This is an op-ed by Fred Lambert, Electrek’s editor-in-chief.

The good old ‘Tesla Killer’ moniker, which the media often apply to virtually any new electric vehicle, is coming back into the spotlight as German automakers are launching a new EV offensive.

Here’s what you need to know in order not to fall for it.

With Mercedes-Benz, Audi, and BMW all making EV announcements this month, the media is quick to call all these vehicles “Tesla killers”.

First off, let me start by saying any new electric car, as long as it is a good vehicle, is a positive for the EV industry in general and often Tesla too since it is increasing options and awareness, which is still one of the biggest issues for electric vehicles.

Secondly, all these recent announcements need to be taken into perspective.

The way I see it, Mercedes-Benz and BMW are trying to respond to Audi and not Tesla.

In the grand scheme of things, yes, Tesla has put a lot of pressure on automakers, especially premium automakers, to come up with new electric vehicle programs.

But Tesla has had the lead for a long time with the Model S being on the market for 6 years and the Model X for 3 years.

In the short term, Mercedes-Benz and BMW are seeing Audi beating them to market with an electric SUV.

Audi already started production on its e-tron quattro SUV and it is going to reveal the vehicle in two weeks.

Mercedes-Benz and BMW have their own electric SUV programs, but they are not planned for production for another one year in the case of Mercedes-Benz and two years in the case of BMW.

Yet, they both had a bunch of announcements about these vehicles just before Audi is unveiling and bringing to market its own electric SUV.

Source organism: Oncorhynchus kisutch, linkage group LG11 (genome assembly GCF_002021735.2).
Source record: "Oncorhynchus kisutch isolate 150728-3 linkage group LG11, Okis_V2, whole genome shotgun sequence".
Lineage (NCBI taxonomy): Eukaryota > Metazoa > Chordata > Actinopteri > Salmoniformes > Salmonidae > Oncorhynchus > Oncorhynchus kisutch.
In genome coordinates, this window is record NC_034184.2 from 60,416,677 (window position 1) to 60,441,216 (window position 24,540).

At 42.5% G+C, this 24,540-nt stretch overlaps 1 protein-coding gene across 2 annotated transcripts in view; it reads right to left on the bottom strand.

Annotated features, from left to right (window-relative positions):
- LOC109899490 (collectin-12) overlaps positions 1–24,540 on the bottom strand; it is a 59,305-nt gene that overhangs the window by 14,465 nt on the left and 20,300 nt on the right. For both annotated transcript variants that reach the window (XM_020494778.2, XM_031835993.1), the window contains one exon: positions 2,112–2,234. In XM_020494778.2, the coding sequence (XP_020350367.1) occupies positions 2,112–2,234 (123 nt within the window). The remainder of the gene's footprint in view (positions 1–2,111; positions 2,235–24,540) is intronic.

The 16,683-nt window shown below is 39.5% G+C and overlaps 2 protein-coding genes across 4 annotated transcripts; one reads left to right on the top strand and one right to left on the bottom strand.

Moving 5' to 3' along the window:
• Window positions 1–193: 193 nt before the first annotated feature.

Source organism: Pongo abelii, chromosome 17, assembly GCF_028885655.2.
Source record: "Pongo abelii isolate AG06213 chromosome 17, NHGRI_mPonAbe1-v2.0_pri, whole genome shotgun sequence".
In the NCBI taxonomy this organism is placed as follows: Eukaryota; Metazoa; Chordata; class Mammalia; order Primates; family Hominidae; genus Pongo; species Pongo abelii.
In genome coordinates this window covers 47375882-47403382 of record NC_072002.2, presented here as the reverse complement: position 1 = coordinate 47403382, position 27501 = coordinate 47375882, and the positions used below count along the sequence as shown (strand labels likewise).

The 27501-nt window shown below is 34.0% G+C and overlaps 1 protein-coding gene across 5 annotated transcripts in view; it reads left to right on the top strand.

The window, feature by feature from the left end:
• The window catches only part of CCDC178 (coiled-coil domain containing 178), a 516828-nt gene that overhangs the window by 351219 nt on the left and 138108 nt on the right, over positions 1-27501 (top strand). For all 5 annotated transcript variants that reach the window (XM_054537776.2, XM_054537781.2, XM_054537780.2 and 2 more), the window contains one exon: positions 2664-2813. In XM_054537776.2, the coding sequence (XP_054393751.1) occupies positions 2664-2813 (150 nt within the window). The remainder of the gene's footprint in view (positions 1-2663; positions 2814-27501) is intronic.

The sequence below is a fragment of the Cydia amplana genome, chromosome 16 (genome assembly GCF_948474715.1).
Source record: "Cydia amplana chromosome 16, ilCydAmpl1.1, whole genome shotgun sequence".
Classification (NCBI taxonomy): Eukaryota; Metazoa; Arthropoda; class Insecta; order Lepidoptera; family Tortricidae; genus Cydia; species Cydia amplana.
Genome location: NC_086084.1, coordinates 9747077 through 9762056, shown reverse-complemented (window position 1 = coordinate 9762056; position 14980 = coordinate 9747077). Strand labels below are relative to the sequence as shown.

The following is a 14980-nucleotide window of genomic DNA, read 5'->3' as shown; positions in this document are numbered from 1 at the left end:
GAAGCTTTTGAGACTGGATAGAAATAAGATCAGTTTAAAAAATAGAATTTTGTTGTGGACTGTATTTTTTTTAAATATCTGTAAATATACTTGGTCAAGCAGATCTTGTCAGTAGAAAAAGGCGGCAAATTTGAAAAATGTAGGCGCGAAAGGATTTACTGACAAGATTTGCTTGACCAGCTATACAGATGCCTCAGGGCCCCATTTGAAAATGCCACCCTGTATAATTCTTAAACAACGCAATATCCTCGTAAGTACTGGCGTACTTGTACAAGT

This is not a coincidence. They know there’s demand for electric SUVs that Tesla’s Model X didn’t satisfy and Audi’s etron quattro might, which is why they want to make sure that potential buyers know that they have other options coming.

Therefore, Mercedes-Benz unveiling the “production version” of the EQC a year before it goes into actual production and BMW starting to take orders two years before production for the iX3, which doesn’t even have a targeted price yet, are not “Tesla Killer” moments in my opinion, but rather shows these automakers trying to steal the spotlight from Audi and I love it.

It shows that they want to capture some of that electric demand.

That’s the actual real reason behind what several media outlets have been mistakenly calling a German automaker “attack” on Tesla.

Now as for any actual technology advantage over Tesla that would warrant a ‘Tesla killer’ moniker, there’s none right now as far as we know.

The new Mercedes-Benz EQC unveiled today is not especially impressive spec-wise for an electric SUV coming out in 2019. Same goes for the BMW iX3, which is so far only a concept and it is planned for 2020.

The Audi e-tron quattro is the one with the best case right now because it could still surprise with updated production specs next week.

It appears to be quite efficient and it will even feature virtual mirrors where regulations allow it. On top of that, it looks like it will be capable of a 150 kW charge rate – officially becoming the first vehicle to beat Tesla’s charge rate. Though it remains to be seen how long and at what state-of-charge the battery pack can support that charge rate.

In short, the e-tron quattro has the best case right now, but it is also smaller than Tesla Model X and therefore, not that much of direct competitor.

I see it more becoming a competitor to midsize premium SUVs like the BMW X5, Mercedes GLE, and Audi’s own Q7, which are all gas-powered right now.

In conclusion, there’s no “Tesla Killer” here, but a great new entry in the midsize premium SUV segment that happens to be electric and two announcements about more upcoming electric entries in the segment.

Hopefully, it should rapidly result in the electrification of the segment and more gas mileage being converted to electric mileage, which is the goal of the electric revolution.

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